Why is Taiwan so desperate to get into the United Nations?

I met a couple of politically opinionated people tonight and had intense political discussions. During our conversation about how Taiwanese culture were susceptible to patriarchialism, i made an interesting pitch. I asked, is Taiwanese desire to be recognized by the United Nations a manifestation of Taiwan’s patriarchal trait?

In Taiwan, family with father at its center is perhaps the strongest social institution. parents invest heavily in their children in return for obedience. Political, people respect authority (police, teachers and government) and looks to the government to solve their problems. Is Taiwan’s desperate desire to be accepted as a member of the United Nations an extension of that culture trait? Are the Taiwanese trying to be an accepted child to the international father figure?

It is somehow reveling that the pursuit for UN recognition is an agenda that is at the heart of the Taiwanese independent movement, which by there nature is contradictory. Why is it the that the triumph of independence rely on others to consent? That just defeats the purpose. The only way to reconcile independence and peer recognition is to see it as an international legal issue, but thats just silly its like saying international law worth something.

International law really don’t mean much, an UN membership does not provide better trade condition, nor will membership prevent foreign aggression (just ask Iraq, Serbia, and any states that has been victim of illegal military interventions). Whats the big deal? Why is Taiwan spending millions of taxpayers money in its doomed pursue of an UN membership that really yield no real benefit at all. Is Taiwan’s patriarchialism really manifested diplomatically?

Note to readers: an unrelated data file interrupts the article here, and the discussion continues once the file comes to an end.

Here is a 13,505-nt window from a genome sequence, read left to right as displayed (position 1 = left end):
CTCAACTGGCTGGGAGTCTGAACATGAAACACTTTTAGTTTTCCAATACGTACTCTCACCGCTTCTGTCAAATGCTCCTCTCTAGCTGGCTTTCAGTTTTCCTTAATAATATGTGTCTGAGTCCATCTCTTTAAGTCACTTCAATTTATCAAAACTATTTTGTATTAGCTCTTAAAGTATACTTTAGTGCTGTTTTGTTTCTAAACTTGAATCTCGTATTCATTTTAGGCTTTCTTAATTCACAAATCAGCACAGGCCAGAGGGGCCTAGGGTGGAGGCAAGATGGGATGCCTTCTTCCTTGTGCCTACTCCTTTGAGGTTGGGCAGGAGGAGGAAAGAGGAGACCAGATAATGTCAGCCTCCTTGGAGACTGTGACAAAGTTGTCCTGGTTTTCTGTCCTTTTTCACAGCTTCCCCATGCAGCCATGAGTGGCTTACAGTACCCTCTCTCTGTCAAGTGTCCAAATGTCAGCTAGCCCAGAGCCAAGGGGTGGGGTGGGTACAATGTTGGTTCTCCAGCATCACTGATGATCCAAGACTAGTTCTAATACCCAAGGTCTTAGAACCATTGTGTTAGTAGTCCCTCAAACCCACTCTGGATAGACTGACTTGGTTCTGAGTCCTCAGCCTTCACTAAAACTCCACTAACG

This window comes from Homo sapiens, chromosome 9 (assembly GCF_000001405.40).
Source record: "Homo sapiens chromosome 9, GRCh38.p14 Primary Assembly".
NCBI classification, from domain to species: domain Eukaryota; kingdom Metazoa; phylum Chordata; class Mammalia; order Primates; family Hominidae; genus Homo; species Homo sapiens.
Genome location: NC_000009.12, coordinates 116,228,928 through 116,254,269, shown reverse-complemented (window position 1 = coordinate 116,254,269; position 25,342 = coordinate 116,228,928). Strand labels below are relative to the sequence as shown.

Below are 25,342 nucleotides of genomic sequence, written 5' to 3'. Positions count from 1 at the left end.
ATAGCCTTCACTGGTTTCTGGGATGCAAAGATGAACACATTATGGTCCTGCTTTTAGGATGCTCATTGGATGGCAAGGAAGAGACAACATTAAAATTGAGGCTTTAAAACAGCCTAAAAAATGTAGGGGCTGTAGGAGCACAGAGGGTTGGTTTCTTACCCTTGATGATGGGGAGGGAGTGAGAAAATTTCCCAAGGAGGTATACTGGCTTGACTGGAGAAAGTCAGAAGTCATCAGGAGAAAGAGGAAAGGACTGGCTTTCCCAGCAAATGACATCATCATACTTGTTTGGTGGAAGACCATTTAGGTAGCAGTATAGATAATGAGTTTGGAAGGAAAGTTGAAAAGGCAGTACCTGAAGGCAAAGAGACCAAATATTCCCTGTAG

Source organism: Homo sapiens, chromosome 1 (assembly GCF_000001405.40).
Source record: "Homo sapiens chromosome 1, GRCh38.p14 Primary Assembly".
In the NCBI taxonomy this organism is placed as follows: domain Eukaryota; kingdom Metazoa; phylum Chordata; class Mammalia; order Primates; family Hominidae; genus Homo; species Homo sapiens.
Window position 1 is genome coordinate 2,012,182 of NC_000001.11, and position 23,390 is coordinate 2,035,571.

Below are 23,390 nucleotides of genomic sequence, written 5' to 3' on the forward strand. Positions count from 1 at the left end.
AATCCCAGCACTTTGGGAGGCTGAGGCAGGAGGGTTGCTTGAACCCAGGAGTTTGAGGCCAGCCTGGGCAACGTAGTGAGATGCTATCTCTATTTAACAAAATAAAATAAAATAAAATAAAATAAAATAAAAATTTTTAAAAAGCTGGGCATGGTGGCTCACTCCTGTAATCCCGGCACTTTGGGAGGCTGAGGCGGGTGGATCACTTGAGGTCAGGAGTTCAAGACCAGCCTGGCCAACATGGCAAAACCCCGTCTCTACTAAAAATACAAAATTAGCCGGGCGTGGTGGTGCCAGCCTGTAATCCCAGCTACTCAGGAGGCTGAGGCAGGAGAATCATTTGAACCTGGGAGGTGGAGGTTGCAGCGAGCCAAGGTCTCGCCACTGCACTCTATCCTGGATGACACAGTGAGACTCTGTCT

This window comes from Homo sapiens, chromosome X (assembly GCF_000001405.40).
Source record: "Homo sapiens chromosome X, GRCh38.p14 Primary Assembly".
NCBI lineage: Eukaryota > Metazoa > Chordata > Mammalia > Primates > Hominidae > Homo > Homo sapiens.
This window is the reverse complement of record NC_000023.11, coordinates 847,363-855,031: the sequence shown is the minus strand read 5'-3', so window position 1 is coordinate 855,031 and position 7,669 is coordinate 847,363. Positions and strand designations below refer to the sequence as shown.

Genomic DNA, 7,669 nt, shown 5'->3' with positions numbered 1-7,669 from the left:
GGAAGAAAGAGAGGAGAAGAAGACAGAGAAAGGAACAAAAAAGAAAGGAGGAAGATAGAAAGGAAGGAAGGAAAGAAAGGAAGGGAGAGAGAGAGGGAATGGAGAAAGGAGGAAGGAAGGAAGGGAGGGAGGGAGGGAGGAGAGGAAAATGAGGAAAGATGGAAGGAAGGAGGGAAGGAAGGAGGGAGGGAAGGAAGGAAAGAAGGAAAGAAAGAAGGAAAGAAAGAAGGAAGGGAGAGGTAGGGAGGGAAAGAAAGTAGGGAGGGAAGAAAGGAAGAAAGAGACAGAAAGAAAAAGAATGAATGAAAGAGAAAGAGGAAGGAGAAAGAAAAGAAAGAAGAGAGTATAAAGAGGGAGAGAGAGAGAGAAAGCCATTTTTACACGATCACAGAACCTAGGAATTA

Furthermore, is the pro-China radicalist’s desire to reunify/realign Taiwan with mainland China and a small advocate group’s push for Taiwan to become America’s 51st state also base on patriarchy mentality?

Is this experience unique to Taiwan? To Confucius society like Japan and Korea?

Base on my limited knowledge of those two society, Both Japan and Korea had in significant part of their history been satellite states, subordinate them self to the most powerful state in their sphere. Before the arrival of the European powers in 19 century, Japan and Korea were tireless in their effort to learn the latest trends and fashions in art, clothes, literature, religion, politics and philosophy from their Chinese parent state. And after the Europeans defeated the Chinese, Japan quickly switch its target of imitation and import anything that is Western (including colonialism) and tried very hard to be recognized by the new powers. Ian Buruma one of my favorite writer of culture wrote a very insightful report on Japan’s satellite mentality.

So, does this mean, this phenomenon is unique to cultures that had been expose to Confucianism? Or is this just a universal weak state strategy/mentality. When the Australians were given a chance to sever its symbolic subordinative relationship with the British Crown, more than 55% voted “no”to the 1999 Australian republic referendum.

I am not a train sociologist, but a quick google using relevant key words turn up with this:

From Gordon J. Schochet “Patriarchalism, Politics and Mass Attitudes in Stuart EnglandThe Historical Journal

“It is increasingly becoming a commonplace to assert that non-political activities engaged in during childhood play determinative roles in shaping individuals’ attitudes toward and perceptions of the political order. A large part of the early “political socialization”, as it is now called, takes place within the family. which in the words of one commentator, “incubates the political man”, whether or not there is a conscious attempt to inculcate political beliefs. As T. D. Weldom remarked, “Basic political creeds may not be imbibed… with mother’s milk: but children are none the less indoctrinated in practically every other day.” This socialization plus later experiences (including reading, conversations, and direct encounters with government) will help to implant notions of political legitimacy; that is, the grounds on which a political authority is held to be entitled to rule.”

Does this mean, my hunch is good?

But, i also find a note of caution from Gary G. Hamilton “Patriarchalism in imperial China and Western EuropeTheory and Society

“…Weber’s typology of domination – the cluster of patriarchalism, charisma, and law – does not fit Chinese history as it does European history.”


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